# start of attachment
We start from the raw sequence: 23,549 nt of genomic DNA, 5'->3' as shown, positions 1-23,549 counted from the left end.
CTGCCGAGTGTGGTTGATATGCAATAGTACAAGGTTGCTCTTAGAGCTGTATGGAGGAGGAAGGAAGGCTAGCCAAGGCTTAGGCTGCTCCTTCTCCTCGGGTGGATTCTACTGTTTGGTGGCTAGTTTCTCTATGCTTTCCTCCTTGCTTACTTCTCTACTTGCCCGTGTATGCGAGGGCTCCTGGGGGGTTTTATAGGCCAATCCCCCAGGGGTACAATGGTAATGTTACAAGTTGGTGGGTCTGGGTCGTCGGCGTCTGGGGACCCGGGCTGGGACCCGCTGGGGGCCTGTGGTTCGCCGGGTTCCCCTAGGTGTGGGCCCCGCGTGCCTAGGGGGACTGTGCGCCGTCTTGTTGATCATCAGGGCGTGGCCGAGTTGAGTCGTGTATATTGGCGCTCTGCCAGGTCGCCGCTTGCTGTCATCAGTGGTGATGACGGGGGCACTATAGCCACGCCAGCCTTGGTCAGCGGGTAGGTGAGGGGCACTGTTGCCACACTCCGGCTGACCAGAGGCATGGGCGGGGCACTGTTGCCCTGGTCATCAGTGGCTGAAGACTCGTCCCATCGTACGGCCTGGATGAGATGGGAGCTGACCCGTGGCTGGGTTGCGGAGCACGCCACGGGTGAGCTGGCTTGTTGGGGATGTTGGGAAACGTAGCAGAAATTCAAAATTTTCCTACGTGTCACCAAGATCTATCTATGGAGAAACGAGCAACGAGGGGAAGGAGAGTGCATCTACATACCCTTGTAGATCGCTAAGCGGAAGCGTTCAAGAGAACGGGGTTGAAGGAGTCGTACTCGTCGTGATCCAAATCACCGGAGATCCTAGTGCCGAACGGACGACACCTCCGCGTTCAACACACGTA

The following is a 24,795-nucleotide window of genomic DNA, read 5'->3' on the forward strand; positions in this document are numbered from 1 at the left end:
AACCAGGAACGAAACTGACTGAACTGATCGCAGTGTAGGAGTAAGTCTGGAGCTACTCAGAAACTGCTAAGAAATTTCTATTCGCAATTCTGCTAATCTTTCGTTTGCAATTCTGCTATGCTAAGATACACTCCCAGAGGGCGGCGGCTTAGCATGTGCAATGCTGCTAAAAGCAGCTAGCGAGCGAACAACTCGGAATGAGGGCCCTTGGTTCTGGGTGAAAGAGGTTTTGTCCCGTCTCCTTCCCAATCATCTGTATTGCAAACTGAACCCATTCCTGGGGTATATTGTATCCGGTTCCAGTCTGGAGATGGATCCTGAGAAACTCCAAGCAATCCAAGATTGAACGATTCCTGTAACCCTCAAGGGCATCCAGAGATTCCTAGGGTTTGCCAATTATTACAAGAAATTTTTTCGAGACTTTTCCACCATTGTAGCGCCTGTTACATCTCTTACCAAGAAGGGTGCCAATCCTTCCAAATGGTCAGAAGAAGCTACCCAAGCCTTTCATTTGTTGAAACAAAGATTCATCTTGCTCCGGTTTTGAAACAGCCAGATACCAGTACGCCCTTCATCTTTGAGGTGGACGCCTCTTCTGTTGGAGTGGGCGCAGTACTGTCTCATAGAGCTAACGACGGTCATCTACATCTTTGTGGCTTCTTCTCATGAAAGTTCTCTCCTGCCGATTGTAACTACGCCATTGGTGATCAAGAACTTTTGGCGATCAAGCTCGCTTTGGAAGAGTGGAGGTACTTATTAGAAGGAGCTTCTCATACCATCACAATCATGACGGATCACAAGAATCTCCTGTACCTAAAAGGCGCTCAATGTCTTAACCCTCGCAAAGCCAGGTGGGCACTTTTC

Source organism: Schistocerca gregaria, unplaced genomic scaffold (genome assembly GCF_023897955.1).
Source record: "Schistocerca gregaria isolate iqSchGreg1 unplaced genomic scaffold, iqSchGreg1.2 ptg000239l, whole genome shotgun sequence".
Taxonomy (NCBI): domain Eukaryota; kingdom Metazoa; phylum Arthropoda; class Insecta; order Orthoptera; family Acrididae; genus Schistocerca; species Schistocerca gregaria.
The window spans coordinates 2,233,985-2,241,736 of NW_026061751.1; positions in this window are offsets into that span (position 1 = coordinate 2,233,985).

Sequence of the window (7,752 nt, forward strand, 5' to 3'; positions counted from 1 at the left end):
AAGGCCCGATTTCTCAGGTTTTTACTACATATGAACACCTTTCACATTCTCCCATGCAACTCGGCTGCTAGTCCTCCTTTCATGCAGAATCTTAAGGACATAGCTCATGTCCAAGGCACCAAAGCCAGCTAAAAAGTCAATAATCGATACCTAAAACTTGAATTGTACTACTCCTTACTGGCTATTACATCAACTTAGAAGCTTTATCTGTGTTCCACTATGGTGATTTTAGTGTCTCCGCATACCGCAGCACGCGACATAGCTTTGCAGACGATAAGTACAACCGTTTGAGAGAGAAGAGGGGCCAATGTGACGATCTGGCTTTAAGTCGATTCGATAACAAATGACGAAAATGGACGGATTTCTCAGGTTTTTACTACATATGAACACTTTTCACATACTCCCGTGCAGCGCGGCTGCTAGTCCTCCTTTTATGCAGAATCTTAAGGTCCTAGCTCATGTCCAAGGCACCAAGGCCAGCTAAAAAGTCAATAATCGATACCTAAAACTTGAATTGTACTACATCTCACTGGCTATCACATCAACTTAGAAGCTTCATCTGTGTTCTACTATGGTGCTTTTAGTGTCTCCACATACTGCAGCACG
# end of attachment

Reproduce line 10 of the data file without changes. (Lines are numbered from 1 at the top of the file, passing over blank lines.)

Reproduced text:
AAGGCCCGATTTCTCAGGTTTTTACTACATATGAACACCTTTCACATTCTCCCATGCAACTCGGCTGCTAGTCCTCCTTTCATGCAGAATCTTAAGGACATAGCTCATGTCCAAGGCACCAAAGCCAGCTAAAAAGTCAATAATCGATACCTAAAACTTGAATTGTACTACTCCTTACTGGCTATTACATCAACTTAGAAGCTTTATCTGTGTTCCACTATGGTGATTTTAGTGTCTCCGCATACCGCAGCACGCGACATAGCTTTGCAGACGATAAGTACAACCGTTTGAGAGAGAAGAGGGGCCAATGTGACGATCTGGCTTTAAGTCGATTCGATAACAAATGACGAAAATGGACGGATTTCTCAGGTTTTTACTACATATGAACACTTTTCACATACTCCCGTGCAGCGCGGCTGCTAGTCCTCCTTTTATGCAGAATCTTAAGGTCCTAGCTCATGTCCAAGGCACCAAGGCCAGCTAAAAAGTCAATAATCGATACCTAAAACTTGAATTGTACTACATCTCACTGGCTATCACATCAACTTAGAAGCTTCATCTGTGTTCTACTATGGTGCTTTTAGTGTCTCCACATACTGCAGCACG